Archrivals Microsoft and Sun Microsystems marked a new leg of their race to create the next generation of Web applications through a week of self-aggrandizing pronouncements. As Sun beat the drum for its Web services offerings, Microsoft launched Windows XP and elements of .Net, its own strategic Web services platform.
Bill Gates, Microsoft's chairman and chief software architect, unveiled early versions of the company's Visual Studio .Net development tools and .Net Framework skeleton applications last week to 6,000 developers at a conference in Los Angeles. Gates then jetted to New York for the Oct. 25 launch of Windows XP, an operating system that he touted as establishing a new era of reliable and simple computing. The Visual Studio .Net tools are designed to help developers build Web services, and Windows XP will provide a direct avenue to Microsoft-hosted Web services such as the Passport user ID and .Net My Services, a set of XML services for personal information.
At his own Silicon Valley event, Sun CEO Scott McNealy chastised Microsoft for not letting users do for themselves what Sun allows them to do with its Forte for Java tool set, iPlanet server software and upcoming Liberty Alliance Project user ID system.
The differences between the two companies' strategies were summed up by Rob Enderle, an analyst at Giga Information Group: "Microsoft is the larger player, and it's in more of a position to say, 'You have to play with us. We don't have to play with you.' " Sun, on the other hand, despite its growing software offerings, "is an engine company competing in a marketplace that wants to buy automobiles . . . [but] it's got a hell of a good engine."
Sun executives disputed that assertion, saying that Sun is building an "end-to-end" set of software offerings that includes the iPlanet Web Server, Directory Server, Integration Server and Application Ser-ver for a Web services infrastructure.
Web of the Future
Microsoft illustrated the potential of future Web services by emphasizing Windows XP's integrated multimedia features.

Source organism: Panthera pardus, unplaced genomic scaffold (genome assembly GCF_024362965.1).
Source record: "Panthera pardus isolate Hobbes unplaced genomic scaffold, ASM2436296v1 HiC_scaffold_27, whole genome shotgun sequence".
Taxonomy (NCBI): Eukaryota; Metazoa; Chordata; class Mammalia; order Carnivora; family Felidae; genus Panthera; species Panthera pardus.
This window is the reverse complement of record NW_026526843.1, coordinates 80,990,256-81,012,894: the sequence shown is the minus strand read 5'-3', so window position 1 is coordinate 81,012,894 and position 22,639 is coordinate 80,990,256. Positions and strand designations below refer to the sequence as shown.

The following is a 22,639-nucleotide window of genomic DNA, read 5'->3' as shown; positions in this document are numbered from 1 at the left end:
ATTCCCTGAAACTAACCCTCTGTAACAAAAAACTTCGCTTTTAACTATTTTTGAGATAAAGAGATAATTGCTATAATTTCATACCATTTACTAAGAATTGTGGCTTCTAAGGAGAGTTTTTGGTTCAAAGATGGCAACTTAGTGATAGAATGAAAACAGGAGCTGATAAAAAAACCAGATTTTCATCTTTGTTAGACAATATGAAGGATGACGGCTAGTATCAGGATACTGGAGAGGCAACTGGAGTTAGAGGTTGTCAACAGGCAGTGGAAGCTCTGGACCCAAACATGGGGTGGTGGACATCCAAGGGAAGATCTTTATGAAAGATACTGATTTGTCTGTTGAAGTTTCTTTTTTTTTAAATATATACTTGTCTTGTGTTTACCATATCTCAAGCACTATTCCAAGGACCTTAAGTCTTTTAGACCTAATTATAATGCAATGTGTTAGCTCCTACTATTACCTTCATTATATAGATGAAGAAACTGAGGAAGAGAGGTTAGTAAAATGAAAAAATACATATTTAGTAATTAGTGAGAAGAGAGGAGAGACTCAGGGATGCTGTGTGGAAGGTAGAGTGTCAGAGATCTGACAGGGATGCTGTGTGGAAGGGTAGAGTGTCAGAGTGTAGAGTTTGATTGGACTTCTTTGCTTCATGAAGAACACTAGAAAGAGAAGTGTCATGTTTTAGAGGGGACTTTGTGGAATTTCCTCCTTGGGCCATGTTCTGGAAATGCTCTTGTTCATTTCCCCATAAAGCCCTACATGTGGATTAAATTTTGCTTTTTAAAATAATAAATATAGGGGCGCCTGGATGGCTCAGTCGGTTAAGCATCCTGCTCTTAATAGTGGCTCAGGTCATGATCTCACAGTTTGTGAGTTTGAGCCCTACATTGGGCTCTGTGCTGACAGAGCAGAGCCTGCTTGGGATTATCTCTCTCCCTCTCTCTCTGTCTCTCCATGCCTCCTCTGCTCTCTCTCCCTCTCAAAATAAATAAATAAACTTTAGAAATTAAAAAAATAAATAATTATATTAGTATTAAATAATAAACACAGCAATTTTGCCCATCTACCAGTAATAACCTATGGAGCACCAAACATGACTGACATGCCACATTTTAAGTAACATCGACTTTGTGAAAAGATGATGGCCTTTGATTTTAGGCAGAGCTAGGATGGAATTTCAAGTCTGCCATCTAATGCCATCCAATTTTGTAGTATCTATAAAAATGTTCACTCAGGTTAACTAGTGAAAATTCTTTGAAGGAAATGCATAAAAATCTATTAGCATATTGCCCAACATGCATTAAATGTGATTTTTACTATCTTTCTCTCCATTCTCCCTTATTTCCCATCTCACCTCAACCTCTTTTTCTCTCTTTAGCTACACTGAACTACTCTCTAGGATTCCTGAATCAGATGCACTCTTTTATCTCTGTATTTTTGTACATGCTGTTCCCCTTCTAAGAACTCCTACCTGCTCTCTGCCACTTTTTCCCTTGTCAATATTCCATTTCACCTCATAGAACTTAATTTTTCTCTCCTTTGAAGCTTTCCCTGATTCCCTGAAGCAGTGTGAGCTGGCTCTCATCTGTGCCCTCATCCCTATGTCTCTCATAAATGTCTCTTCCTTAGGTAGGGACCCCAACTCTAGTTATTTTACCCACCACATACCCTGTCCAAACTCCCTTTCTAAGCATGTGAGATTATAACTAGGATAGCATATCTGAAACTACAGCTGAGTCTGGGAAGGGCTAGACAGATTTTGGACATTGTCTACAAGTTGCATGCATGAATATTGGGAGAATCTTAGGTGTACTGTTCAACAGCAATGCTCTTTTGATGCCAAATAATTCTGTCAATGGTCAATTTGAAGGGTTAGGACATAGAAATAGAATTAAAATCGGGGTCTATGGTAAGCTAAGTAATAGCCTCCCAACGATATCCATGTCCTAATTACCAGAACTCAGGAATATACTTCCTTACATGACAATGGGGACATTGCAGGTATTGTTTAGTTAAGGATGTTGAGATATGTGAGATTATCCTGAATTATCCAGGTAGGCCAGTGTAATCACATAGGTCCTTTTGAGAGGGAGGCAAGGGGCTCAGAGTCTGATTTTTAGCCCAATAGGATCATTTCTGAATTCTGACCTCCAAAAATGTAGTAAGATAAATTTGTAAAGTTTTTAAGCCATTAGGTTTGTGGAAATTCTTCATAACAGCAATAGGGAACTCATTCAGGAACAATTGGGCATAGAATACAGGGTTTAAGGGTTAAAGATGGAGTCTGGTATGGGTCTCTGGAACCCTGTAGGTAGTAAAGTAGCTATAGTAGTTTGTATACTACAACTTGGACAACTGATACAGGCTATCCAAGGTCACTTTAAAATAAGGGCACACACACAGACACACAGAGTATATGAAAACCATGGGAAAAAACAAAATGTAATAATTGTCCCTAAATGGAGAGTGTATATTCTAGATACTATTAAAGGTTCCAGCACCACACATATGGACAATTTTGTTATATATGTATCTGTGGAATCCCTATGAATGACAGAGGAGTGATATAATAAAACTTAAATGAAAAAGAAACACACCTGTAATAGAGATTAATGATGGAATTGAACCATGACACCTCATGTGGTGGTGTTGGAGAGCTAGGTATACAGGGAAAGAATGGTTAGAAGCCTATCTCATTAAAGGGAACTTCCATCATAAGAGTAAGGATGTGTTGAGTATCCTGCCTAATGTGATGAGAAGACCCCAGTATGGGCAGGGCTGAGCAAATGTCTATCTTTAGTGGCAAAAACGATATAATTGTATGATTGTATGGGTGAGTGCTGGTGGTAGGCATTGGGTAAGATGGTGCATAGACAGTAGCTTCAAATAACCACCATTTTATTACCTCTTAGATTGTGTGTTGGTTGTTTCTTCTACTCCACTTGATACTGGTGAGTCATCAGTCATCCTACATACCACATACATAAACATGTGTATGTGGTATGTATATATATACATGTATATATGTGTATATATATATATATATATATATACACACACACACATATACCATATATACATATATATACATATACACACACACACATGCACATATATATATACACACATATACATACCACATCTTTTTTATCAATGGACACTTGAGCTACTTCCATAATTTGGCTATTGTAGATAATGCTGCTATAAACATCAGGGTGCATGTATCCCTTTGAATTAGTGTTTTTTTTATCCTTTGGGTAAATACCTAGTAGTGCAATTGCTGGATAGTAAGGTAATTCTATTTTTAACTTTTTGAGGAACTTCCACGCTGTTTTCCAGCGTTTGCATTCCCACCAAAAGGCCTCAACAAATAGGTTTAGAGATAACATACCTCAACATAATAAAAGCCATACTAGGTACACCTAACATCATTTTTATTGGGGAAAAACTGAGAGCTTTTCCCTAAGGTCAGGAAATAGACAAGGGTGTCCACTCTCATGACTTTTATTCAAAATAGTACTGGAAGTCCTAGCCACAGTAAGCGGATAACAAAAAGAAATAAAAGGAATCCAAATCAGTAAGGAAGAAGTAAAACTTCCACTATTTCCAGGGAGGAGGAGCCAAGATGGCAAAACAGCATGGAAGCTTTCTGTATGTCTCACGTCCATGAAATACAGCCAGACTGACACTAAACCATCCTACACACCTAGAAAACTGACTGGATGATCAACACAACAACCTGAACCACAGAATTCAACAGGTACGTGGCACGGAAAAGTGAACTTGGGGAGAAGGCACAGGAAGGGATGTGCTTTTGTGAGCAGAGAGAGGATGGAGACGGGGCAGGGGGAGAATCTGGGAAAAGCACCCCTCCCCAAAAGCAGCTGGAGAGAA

McNealy said Sun is selling Web services building blocks — not competing with its technology customers for end users, as he asserted Microsoft is doing. Large consumer-oriented companies can send all of their customer information to Microsoft Passport servers, or they can climb aboard the Sun-sponsored Liberty Alliance Project, with its "federated" user ID systems scattered among participants, he said.
Sun representatives emphasized that Sun products adhere to Java; XML; and Universal Description, Discovery and Integration standards, and will work with other software companies' products. A Sun customer can use a Java application server from any vendor it chooses, noted Richard Green, Sun's general manager of Java software.
Microsoft has decided to not include a Java Virtual Machine in Windows XP, but Gates spent time assuring developers that Microsoft will adhere to open Internet standards such as XML.
"All the work that we . . . are doing to push these standards forward simply advances the industry," Gates said in Los Angeles.
At the lavishly produced Windows XP launch event in New York — which featured appearances by New York City Mayor Rudolph Giuliani, Regis Philbin and Sting — Microsoft made a point of demonstrating a Windows XP PC running applications from AOL and RealNetworks. "XP is for all software and hardware developers," said Jim Allchin, Microsoft's group vice president in charge of Windows.
In the end, analysts said, Microsoft proposes moving the creation and use of Web services closer to the desktop, with its ease-of-use features in Windows XP and its .Net technologies. In contrast, Sun continues to appeal to the data center and large Web site developers, with scalable Unix-oriented technologies such as its Forte for Java tools and its iPlanet servers.